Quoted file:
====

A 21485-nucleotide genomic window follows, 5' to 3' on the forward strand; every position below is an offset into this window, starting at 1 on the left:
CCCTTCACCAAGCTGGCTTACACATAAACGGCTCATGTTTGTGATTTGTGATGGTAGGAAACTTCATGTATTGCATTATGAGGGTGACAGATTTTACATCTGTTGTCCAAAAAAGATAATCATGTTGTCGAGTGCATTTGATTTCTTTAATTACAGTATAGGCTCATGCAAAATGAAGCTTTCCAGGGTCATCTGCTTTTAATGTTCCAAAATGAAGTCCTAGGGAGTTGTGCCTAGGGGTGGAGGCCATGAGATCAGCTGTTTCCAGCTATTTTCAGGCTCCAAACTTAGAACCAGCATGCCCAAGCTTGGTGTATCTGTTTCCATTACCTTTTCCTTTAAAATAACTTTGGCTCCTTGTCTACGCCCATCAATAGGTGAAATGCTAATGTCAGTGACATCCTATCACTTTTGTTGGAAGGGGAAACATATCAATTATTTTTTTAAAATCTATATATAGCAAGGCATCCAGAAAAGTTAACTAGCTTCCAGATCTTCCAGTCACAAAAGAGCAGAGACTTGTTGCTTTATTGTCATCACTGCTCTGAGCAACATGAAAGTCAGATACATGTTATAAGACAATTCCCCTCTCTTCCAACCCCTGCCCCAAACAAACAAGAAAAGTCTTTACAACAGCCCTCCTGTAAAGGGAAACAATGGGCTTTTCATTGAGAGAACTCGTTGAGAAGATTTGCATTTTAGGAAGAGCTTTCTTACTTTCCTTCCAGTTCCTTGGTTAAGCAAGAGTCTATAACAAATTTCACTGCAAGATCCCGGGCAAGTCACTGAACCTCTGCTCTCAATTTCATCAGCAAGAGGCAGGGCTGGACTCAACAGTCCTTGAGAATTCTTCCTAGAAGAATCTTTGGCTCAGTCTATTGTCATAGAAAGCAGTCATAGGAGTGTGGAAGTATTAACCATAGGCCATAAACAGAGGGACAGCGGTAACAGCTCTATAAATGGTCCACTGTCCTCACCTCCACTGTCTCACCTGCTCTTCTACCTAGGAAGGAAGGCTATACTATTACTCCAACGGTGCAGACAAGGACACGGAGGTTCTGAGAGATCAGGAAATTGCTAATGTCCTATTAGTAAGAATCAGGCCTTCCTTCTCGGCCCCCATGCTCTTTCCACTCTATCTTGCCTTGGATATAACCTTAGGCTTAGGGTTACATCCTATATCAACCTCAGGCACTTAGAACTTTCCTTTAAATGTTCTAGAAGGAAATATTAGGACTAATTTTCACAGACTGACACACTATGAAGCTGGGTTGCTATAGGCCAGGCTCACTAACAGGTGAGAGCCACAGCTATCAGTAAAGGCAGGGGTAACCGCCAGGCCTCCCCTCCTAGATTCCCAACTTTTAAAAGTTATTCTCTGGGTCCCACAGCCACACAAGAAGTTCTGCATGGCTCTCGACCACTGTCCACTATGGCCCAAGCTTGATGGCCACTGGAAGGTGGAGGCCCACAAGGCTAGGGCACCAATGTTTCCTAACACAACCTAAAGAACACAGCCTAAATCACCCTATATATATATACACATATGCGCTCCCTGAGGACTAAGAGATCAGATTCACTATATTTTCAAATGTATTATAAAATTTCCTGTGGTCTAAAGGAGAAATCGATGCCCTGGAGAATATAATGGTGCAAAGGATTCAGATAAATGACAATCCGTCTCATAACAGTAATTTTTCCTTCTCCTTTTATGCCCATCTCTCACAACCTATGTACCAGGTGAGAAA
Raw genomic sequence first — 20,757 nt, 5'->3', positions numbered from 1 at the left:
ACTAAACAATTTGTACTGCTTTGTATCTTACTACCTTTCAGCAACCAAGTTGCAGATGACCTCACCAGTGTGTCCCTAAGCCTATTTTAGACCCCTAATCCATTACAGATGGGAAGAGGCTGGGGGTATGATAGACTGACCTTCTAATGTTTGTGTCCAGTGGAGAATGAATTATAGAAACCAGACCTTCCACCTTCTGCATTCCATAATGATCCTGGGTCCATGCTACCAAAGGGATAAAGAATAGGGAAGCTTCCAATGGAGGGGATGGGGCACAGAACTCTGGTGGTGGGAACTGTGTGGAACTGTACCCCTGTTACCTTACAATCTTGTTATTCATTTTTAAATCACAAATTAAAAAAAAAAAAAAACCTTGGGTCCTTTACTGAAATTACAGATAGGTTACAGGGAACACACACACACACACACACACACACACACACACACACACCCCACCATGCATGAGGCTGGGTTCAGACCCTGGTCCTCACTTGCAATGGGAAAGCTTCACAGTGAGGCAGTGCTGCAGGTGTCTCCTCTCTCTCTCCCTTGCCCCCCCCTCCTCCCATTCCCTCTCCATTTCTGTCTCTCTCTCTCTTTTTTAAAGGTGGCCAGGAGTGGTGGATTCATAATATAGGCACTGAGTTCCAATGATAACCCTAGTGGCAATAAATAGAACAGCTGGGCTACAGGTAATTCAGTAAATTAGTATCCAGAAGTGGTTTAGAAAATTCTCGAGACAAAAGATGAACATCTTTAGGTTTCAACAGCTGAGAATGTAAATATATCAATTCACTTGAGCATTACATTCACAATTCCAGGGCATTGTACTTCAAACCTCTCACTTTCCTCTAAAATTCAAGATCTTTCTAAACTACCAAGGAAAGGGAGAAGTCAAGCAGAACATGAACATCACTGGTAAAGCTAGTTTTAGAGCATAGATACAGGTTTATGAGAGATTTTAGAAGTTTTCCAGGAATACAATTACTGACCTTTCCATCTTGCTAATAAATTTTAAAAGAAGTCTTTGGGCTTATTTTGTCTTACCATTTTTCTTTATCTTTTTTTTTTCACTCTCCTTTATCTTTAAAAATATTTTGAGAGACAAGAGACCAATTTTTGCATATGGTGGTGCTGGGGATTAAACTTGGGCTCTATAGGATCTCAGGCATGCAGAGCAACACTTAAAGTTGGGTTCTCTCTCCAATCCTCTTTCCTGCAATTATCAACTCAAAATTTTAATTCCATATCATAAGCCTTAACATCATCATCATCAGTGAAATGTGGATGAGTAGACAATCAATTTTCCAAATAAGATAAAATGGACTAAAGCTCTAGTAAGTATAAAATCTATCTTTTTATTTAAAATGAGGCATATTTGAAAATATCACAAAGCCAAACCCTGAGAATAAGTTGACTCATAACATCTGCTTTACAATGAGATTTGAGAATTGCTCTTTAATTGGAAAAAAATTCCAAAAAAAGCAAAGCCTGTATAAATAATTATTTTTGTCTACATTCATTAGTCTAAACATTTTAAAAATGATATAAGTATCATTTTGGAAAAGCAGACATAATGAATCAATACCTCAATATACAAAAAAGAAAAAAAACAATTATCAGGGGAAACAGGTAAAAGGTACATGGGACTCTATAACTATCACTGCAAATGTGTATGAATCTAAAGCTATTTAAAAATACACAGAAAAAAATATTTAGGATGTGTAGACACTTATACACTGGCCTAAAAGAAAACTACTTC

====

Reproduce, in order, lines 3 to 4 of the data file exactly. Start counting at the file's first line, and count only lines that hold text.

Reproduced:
Raw genomic sequence first — 20,757 nt, 5'->3', positions numbered from 1 at the left:
ACTAAACAATTTGTACTGCTTTGTATCTTACTACCTTTCAGCAACCAAGTTGCAGATGACCTCACCAGTGTGTCCCTAAGCCTATTTTAGACCCCTAATCCATTACAGATGGGAAGAGGCTGGGGGTATGATAGACTGACCTTCTAATGTTTGTGTCCAGTGGAGAATGAATTATAGAAACCAGACCTTCCACCTTCTGCATTCCATAATGATCCTGGGTCCATGCTACCAAAGGGATAAAGAATAGGGAAGCTTCCAATGGAGGGGATGGGGCACAGAACTCTGGTGGTGGGAACTGTGTGGAACTGTACCCCTGTTACCTTACAATCTTGTTATTCATTTTTAAATCACAAATTAAAAAAAAAAAAAAACCTTGGGTCCTTTACTGAAATTACAGATAGGTTACAGGGAACACACACACACACACACACACACACACACACACACACACCCCACCATGCATGAGGCTGGGTTCAGACCCTGGTCCTCACTTGCAATGGGAAAGCTTCACAGTGAGGCAGTGCTGCAGGTGTCTCCTCTCTCTCTCCCTTGCCCCCCCCTCCTCCCATTCCCTCTCCATTTCTGTCTCTCTCTCTCTTTTTTAAAGGTGGCCAGGAGTGGTGGATTCATAATATAGGCACTGAGTTCCAATGATAACCCTAGTGGCAATAAATAGAACAGCTGGGCTACAGGTAATTCAGTAAATTAGTATCCAGAAGTGGTTTAGAAAATTCTCGAGACAAAAGATGAACATCTTTAGGTTTCAACAGCTGAGAATGTAAATATATCAATTCACTTGAGCATTACATTCACAATTCCAGGGCATTGTACTTCAAACCTCTCACTTTCCTCTAAAATTCAAGATCTTTCTAAACTACCAAGGAAAGGGAGAAGTCAAGCAGAACATGAACATCACTGGTAAAGCTAGTTTTAGAGCATAGATACAGGTTTATGAGAGATTTTAGAAGTTTTCCAGGAATACAATTACTGACCTTTCCATCTTGCTAATAAATTTTAAAAGAAGTCTTTGGGCTTATTTTGTCTTACCATTTTTCTTTATCTTTTTTTTTTCACTCTCCTTTATCTTTAAAAATATTTTGAGAGACAAGAGACCAATTTTTGCATATGGTGGTGCTGGGGATTAAACTTGGGCTCTATAGGATCTCAGGCATGCAGAGCAACACTTAAAGTTGGGTTCTCTCTCCAATCCTCTTTCCTGCAATTATCAACTCAAAATTTTAATTCCATATCATAAGCCTTAACATCATCATCATCAGTGAAATGTGGATGAGTAGACAATCAATTTTCCAAATAAGATAAAATGGACTAAAGCTCTAGTAAGTATAAAATCTATCTTTTTATTTAAAATGAGGCATATTTGAAAATATCACAAAGCCAAACCCTGAGAATAAGTTGACTCATAACATCTGCTTTACAATGAGATTTGAGAATTGCTCTTTAATTGGAAAAAAATTCCAAAAAAAGCAAAGCCTGTATAAATAATTATTTTTGTCTACATTCATTAGTCTAAACATTTTAAAAATGATATAAGTATCATTTTGGAAAAGCAGACATAATGAATCAATACCTCAATATACAAAAAAGAAAAAAAACAATTATCAGGGGAAACAGGTAAAAGGTACATGGGACTCTATAACTATCACTGCAAATGTGTATGAATCTAAAGCTATTTAAAAATACACAGAAAAAAATATTTAGGATGTGTAGACACTTATACACTGGCCTAAAAGAAAACTACTTC